>According to a statement by the CIFR, its research suggests digital financial services could improve “financial inclusion” but that the services required greater participation from the public.
Professor Ross Buckley of the University of New South Wales, who spearheaded the project, said financial regulators “must work to minimise the gap between the services being provided by the market and what end-users need, want and can afford”.
“Without more emphasis on building consumer demand, these services could suffer from limited uptake – leaving us with sophisticated frameworks for regulating digital financial services but little to actually regulate,” Professor Buckley said.
He cited several examples of possible governmental initiatives, including requiring payments to be made via electronic channels, improving financial literacy and driving the development of “open, interoperable and interconnected systems”.
Professor Buckley also encouraged greater co-operation between players in digital financial services, including payment providers, banks, microfinance institutions and mobile network operators.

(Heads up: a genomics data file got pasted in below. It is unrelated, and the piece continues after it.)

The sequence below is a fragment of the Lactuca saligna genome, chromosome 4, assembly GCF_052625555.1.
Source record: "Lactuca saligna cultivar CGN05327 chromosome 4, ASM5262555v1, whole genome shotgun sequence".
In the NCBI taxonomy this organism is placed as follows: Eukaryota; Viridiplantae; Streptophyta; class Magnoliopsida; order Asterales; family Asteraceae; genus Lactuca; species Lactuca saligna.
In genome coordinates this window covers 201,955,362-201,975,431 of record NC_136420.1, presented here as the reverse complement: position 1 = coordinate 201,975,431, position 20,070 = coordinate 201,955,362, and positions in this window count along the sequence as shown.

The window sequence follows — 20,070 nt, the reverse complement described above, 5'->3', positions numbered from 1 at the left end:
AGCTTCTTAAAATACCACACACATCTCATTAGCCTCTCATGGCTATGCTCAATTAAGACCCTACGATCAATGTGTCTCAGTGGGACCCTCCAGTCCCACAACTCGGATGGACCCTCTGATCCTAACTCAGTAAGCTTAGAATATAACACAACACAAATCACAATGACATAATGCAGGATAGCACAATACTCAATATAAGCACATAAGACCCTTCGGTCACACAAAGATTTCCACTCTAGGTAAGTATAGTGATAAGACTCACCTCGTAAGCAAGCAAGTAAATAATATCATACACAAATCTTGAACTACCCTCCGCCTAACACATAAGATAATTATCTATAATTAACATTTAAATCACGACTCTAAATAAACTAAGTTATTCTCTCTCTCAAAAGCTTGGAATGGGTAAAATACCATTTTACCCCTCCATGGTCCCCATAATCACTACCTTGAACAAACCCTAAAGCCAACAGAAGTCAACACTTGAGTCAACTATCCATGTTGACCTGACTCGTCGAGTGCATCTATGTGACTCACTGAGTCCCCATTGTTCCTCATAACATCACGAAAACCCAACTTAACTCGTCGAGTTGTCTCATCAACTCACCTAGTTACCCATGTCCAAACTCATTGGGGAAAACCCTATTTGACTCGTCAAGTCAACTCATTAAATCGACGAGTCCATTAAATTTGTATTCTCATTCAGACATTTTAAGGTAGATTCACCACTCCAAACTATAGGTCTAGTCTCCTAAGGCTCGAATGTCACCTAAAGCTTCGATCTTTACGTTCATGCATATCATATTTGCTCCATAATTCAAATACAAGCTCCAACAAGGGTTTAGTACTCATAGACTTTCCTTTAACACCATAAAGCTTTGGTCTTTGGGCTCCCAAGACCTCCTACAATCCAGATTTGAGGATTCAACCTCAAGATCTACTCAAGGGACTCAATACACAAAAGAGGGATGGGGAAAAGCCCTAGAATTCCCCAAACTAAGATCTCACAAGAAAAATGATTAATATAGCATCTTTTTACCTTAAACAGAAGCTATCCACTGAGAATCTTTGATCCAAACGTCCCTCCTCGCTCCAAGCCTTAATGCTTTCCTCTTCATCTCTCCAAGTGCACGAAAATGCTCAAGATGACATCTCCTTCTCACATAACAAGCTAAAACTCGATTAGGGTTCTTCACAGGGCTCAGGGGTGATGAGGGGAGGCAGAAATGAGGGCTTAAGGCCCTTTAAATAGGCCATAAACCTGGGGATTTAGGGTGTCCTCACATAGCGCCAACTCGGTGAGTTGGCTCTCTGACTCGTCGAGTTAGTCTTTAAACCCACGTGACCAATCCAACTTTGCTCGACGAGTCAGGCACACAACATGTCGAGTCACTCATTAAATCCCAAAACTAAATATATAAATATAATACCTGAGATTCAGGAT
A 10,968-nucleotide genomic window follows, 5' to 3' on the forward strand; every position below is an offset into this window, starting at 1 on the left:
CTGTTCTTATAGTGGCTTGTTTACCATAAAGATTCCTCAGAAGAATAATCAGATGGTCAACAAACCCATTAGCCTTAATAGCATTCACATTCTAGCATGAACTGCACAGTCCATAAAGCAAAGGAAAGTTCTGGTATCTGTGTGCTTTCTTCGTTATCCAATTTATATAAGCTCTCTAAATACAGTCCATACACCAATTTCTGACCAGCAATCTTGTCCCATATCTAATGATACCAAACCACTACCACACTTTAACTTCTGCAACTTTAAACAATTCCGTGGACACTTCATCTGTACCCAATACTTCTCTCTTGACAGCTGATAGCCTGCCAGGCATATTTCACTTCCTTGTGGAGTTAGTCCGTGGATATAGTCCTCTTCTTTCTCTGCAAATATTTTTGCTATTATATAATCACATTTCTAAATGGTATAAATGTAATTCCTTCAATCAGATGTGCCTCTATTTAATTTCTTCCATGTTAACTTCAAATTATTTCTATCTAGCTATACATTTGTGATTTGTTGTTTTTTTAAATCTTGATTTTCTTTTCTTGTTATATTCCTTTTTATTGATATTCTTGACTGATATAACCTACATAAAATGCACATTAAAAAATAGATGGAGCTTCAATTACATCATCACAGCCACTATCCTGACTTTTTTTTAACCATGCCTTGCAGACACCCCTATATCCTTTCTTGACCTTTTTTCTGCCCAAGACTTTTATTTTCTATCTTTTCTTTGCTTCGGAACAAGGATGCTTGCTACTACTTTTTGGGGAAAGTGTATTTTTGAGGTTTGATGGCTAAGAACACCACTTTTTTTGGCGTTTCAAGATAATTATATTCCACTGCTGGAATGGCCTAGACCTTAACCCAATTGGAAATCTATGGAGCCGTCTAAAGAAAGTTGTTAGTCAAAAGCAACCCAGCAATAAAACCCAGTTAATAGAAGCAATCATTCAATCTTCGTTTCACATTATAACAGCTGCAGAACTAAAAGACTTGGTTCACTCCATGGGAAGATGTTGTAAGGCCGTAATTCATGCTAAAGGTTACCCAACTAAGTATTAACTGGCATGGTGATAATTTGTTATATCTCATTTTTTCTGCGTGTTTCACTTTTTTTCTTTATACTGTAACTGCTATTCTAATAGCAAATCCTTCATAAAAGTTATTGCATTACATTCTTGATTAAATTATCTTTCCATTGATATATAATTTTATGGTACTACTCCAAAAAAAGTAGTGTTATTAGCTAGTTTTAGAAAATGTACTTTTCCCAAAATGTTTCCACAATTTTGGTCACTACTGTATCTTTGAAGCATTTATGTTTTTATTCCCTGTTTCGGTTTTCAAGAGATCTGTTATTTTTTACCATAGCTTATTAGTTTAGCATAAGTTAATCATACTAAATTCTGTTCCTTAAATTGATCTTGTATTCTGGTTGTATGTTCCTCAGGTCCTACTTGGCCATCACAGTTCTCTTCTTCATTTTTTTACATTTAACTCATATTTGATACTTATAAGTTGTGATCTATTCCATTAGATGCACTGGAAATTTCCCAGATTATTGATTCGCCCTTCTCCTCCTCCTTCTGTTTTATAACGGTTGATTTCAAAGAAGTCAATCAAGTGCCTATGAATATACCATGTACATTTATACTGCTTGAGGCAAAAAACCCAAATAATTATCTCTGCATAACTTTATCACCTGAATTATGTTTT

“Collaboration between these players can strengthen the products and services available and, in turn, strengthen financial systems more broadly,” he said.
“Regulators will have a role here in assessing and approving partnerships amongst regulated entities and also identifying and mitigating any associated risks.”
Professor Buckley said such efforts by regulators would result in greater “financial inclusion”.
“While this represents a new regulatory frontier for financial regulators, it is a frontier well worth navigating in order to ensure the unbanked and under-banked benefit as much as possible from the abundance of innovative digital financial services available today,” he said.